Why is France so obsessed with nuclear power?

French President Emmanuel Macron scattergunned a lot of ambitious vision into a speech in which he unveiled a €30 billion ‘green’ industry investment plan - but his controversial investment in nuclear power caught the eye.

Workers in white overalls remove a nuclear fuel bar from a pool of coolant water at the shut-down nuclear power station at Fessenheim
Workers at the decommissioned Fessenheim nuclear plant in France remove a fuel bar. Photo: Sebastien Bozon / AFP

Rapid-fire references to Europe’s first low-carbon aeroplane, green-hydrogen factories, French-built semiconductors and millions of electric vehicles – all up and running by 2030 – were bulleted into a speech perhaps most politely described as wide-ranging.

Controversially, his speech included a new commitment to nuclear power, as Europe faces up to an energy crisis- reversing several years of efforts to reduce the country’s dependence on this form of energy production.

Macron said France will invest €1 billion in nuclear power by the end of this decade – some five years earlier than previous best estimates. “The number one objective is to have innovative small-scale nuclear reactors in France by 2030 along with better waste management,” he said.

His plan is to roll-out a number of so-called Small Modular Reactors to meet rising demand for energy.

These produce between 10MW and 300MW of electricity, compared to the current range of 900-1,450MW produced by conventional reactors – and are easier to build. They, basically, arrive in kit form for on-site assembly.

Environmental campaigners, convinced Macron was on their side, are disappointed in the U-turn back towards nuclear power.

“Every euro invested in nuclear is a euro not invested in other energies,” said green MP Matthieu Orphelin. “A permanent, headlong rush into nuclear power will not save us.”


  • The first nuclear power plant in France opened in 1962. There are currently 56 operational reactors at 18 plants across the country.

  • In 1974, just after the first oil crisis, the French government decided to expand nuclear power capacity in an effort to improve what is known as energy security under the Messmer plan, named after the Prime Minister of the day, Pierre Messmer. It aimed to build around 80 nuclear plants by 1985 and a total of 170 by 2000. Work on the first three plants, at Tricastin, Gravelines, and Dampierre started the same year and France installed 56 reactors over the next 15 years.

  • France gets about 70 percent of its electricity from nuclear energy,. Recent Government policy – until Macron’s speech at least – was to reduce the country’s nuclear dependency to 50 percent by 2035. 

  • About 17 percent of France’s electricity is generated using recycled nuclear fuel.

  • France is the world’s largest net exporter of electricity – it makes more than €3 billion per year selling electricity abroad. Its main customers are Italy, Spain, the UK, Germany, Switzerland and Luxembourg.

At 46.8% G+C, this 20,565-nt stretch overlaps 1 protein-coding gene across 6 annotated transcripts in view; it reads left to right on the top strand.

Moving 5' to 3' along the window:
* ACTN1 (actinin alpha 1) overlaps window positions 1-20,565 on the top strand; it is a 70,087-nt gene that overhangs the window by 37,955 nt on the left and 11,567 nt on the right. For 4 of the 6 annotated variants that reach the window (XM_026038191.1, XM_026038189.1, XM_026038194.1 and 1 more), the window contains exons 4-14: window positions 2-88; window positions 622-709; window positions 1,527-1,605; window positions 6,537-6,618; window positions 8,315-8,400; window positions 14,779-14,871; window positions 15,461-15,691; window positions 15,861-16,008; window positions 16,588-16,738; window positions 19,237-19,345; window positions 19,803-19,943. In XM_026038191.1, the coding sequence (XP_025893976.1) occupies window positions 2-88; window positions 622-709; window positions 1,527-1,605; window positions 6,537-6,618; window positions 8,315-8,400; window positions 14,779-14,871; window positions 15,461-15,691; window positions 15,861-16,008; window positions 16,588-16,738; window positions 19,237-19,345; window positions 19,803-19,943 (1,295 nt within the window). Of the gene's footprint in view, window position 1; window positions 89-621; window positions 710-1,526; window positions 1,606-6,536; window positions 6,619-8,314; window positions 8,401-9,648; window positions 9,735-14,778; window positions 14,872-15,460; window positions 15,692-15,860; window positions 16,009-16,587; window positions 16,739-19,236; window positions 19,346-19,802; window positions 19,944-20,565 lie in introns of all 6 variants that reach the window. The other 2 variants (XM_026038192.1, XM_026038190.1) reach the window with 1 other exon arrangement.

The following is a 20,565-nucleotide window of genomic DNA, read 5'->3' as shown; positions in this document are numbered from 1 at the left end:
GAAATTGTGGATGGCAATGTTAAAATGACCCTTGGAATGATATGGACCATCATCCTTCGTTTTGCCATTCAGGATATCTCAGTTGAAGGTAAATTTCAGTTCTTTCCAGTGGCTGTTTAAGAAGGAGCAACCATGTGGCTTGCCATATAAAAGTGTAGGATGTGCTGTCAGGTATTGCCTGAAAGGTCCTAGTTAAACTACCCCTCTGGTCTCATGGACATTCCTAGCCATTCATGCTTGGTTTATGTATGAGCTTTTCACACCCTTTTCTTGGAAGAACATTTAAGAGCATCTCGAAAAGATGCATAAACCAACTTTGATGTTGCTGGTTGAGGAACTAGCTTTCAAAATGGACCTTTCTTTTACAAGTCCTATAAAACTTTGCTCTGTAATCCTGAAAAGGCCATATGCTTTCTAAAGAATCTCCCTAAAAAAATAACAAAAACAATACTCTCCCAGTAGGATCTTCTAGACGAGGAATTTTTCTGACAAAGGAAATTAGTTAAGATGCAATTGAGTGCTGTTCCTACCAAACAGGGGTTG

• But at periods of high demand – because of the way the energy network is set up in France – it becomes a net importer of electricity on the often high-priced international spot market.

  • Pro-nuclear advocates point to the fact it is a relatively clean means of electricity production. Carbon dioxide emissions from electricity generation in France are low because more than 80 percent of France’s electricity comes from nuclear or hydro-electric sources. Environmentalists, however, point to the potential risks of nuclear power.

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French minister advises: ‘Wear a turtleneck sweater this winter’

France's finance minister has branched out into fashion advice - suggesting that Frenchmen wear "turtleneck sweaters" rather than ties this winter, in order to help save energy.

French minister advises: 'Wear a turtleneck sweater this winter'

Bruno Le Maire, interviewed on Tuesday by France Inter radio, said: “You will no longer see me with a tie but with a turtleneck. And I think it will be very good, it will allow us to save energy.”

He was commenting on the government’s energy-saving plans for the winter, which include limiting the heating in public buildings and government ministries to a maximum of 19C.

Households are also advised not to turn their heating up above 19C, but for private individuals this is voluntary. There are also exceptions to the rules for public buildings such as hospitals and nursing homes.

Le Maire is not the only European politician to give an energy-saving lead through fashion – this summer Spanish PM Pedro Sanchez announced that he would no longer wear ties to the office, although in his case this was to keep cool as Spain imposed limits on air-conditioning.

France’s plan for sobriété enérgetique (energy-saving) will be revealed in full in October, but involves public buildings and businesses making cuts to their energy usage, while households are advised – although not required – to do likewise. France intends to cut its total energy usage by 10 percent this winter in order to avoid the risk of blackouts since Russia has cut off its gas supplies.

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